From this point on I will refer to the USB stick or SD card as simply the “media.”

Download Etcher

Run Etcher

To run Etcher, plug the media into your machine:

  1. Select image - browse to the iso file you downloaded from the Ubuntu site
  2. Select drive - it may find the media automatically
  3. Click Flash!

If you get an error you may need to erase and format the disk. In that case use the Mac Disk Utility (see instructions), then try again.

After you flash (burn) the image, Finder (Mac) or File Explorer (Windows) may have trouble seeing it. A simple fix is to pull the media out of your computer or laptop and then plug it back in. On a Mac it should appear on the desktop. On Windows it should appear in File Explorer with a name followed by a drive letter.

Step 4. Boot from USB

  • Plug the media (either the USB stick or the SD card with USB adapter) into the MacBook Air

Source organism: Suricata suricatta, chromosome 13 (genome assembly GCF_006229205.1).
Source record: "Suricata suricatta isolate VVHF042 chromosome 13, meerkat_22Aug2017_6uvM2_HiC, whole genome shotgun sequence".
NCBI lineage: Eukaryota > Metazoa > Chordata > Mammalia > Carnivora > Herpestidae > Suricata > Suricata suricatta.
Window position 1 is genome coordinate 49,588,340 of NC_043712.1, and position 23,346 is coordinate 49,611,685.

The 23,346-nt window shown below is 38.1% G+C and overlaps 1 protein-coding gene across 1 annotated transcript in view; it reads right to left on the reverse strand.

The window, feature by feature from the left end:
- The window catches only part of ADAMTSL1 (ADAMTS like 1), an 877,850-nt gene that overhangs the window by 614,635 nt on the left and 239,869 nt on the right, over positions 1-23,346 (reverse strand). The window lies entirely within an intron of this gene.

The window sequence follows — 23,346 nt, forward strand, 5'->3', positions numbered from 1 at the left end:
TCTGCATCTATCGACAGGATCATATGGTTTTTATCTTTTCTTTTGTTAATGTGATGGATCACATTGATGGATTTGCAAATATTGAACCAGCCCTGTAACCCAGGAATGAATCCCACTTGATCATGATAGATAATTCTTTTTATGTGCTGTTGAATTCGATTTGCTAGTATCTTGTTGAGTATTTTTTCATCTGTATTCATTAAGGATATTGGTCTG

• Tap the power button to turn the MacBook Air on
  • Immediately hold down the alt / option button
    • You should keep the button down until the next screen comes up
  • You should see one or two gold objects with a USB symbol
  • Use Tab or the arrow keys to select the one on the far right
    • If you see two, either gold one will work - assuming you have nothing else plugged in
    • The trackpad won’t be working yet
  • Press Enter
  • Select Install Ubuntu
    • If you wait it may slip into “try out” mode and just load Ubuntu into RAM without you doing anything
    • If it does load into RAM you will have to turn off the MacBook and start this step over

Step 5. Walk through the setup routine

This will look very familiar to Ubuntu users who have run an install before.

The trackpad should be working now.

  • Select your language (i.e. English) and click Continue
  • If your keyboard layout was not selected, click Detect Keyboard Layout
    • If you would prefer to use a different layout, manually select it
  • Click Continue
  • If you are on WiFi select Connect to this network